The Army chaplain is as relevant today to Australian troops peace-keeping in Afghanistan as he was to the diggers of World War I, says RSL South Australia State president Tim Hanna, reports The Southern Cross.
'For as far as I can see into the future, there will be a need for chaplains,' he said last month. Mr Hanna said soldiers were known to return to their faith or renew their faith when faced with the difficult circumstances of combat.
'You can imagine the horrors that would have entailed when we lost more than 60,000 men and women in World War I,' he said. 'While the numbers have not been so high in Afghanistan and Iraq, the chaplain’s role in ensuring we honour those killed continues to be a key part of what they do.'
The Southern Cross has been made aware that at least 11 Adelaide priests have served as chaplains amongst Australian and British troops in active war or peace-keeping and emergency missions overseas from 1940 to present. Many more Adelaide priests have acted as part-time chaplains in Australia and continue their service for the Australian Army, Army Reserve, the Royal Australian Air Force, and the Royal Australian Navy.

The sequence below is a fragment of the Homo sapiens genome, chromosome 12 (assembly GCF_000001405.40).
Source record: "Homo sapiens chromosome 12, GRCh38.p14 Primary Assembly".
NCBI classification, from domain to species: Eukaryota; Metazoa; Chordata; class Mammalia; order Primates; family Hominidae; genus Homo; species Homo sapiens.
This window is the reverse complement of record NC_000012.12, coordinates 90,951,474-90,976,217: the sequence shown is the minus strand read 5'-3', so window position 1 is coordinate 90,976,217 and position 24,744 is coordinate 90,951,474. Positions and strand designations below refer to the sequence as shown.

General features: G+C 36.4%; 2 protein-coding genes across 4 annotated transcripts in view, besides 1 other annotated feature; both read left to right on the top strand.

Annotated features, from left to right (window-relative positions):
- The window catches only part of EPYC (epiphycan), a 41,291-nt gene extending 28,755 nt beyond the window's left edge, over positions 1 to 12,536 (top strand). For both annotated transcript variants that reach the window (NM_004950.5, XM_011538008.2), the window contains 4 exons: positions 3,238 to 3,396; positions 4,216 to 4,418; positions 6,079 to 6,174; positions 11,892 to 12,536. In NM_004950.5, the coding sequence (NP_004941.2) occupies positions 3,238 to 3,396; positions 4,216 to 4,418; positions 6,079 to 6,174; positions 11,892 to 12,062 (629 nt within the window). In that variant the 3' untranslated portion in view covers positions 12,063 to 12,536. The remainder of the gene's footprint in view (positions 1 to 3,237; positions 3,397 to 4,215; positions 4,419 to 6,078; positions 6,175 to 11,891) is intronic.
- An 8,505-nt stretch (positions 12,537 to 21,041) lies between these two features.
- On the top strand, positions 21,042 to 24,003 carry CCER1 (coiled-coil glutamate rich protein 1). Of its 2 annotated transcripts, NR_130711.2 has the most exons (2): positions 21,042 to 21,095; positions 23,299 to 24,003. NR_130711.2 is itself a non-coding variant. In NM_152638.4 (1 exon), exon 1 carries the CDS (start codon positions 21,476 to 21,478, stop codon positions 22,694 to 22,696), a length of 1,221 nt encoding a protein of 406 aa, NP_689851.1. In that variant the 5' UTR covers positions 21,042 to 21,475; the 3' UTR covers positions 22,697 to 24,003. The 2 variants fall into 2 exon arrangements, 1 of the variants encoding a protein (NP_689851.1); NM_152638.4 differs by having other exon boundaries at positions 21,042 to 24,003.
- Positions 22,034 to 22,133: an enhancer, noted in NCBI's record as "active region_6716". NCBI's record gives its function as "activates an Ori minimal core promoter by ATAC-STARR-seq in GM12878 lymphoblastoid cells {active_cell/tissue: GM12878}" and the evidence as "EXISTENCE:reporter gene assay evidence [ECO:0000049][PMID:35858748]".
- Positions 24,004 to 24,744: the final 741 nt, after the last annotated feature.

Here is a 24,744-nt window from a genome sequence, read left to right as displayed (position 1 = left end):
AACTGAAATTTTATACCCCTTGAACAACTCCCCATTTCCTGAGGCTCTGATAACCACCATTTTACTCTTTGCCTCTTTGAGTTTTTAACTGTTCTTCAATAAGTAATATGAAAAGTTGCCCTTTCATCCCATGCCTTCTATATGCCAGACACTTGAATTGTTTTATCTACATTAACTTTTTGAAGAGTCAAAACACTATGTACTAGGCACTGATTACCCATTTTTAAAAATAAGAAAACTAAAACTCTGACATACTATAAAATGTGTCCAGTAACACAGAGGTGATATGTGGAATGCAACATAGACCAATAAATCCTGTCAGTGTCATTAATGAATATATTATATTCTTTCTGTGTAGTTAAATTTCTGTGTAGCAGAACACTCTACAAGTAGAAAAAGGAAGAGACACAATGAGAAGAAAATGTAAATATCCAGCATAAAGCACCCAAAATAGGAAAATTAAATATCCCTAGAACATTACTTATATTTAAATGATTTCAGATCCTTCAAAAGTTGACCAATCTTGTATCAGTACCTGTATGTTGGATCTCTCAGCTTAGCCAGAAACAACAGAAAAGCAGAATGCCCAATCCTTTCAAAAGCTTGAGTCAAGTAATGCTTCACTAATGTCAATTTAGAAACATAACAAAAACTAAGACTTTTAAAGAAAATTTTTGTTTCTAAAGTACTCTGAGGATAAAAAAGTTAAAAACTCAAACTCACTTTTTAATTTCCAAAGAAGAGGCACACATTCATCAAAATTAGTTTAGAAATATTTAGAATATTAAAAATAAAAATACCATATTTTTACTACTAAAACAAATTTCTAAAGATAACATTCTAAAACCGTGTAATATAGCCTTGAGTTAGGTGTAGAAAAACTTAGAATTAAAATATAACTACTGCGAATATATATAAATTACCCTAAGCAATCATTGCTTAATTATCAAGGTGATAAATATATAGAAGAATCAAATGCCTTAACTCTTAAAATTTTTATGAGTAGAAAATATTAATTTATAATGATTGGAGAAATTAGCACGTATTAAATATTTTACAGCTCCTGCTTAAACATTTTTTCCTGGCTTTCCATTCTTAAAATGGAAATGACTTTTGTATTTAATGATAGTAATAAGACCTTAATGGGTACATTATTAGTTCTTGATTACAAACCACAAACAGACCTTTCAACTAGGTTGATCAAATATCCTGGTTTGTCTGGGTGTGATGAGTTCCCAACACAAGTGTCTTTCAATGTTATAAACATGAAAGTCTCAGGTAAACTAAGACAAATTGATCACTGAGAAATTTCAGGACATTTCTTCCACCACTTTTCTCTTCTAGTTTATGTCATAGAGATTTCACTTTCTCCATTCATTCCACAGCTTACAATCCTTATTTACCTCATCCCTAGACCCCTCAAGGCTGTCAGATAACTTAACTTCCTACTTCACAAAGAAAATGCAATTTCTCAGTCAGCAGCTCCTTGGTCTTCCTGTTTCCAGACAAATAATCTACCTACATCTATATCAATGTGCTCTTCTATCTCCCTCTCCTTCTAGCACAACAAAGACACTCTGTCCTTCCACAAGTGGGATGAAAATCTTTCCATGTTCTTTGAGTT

Monsignor John Swann OAM said the Adelaide Archdiocese had a strong history of clergy supporting the Australian Defence Forces. He said local clergy were among the soldiers serving in World War II and Afghanistan. He said priests had been injured, shot at, and awarded for their services.
Mgr Swann said Fr Michael Dunne, who was ordained in Dublin for the Adelaide diocese in 1940 but could not travel to Australia due to War World II, served the British Army as chaplain in North Africa, Sicily, Italy, France and West Germany. He was wounded eight times, including after a parachute jump over Holland.
'In an incident on the West Coast of France, he saved the life of a companion as a German soldier went to shoot him,' said Mgr Swann. 'Fr Michael shot the soldier in the knee, grabbed his rifle and bashed it against a tree,' he said. 'He then tended to his mate and bandaged the German’s knee. In his broken German he told the soldier he was sorry.'
Photo: Australian Army chaplain Fr Mark Sexton, who served in Afghanistan in 2011, lights a candle
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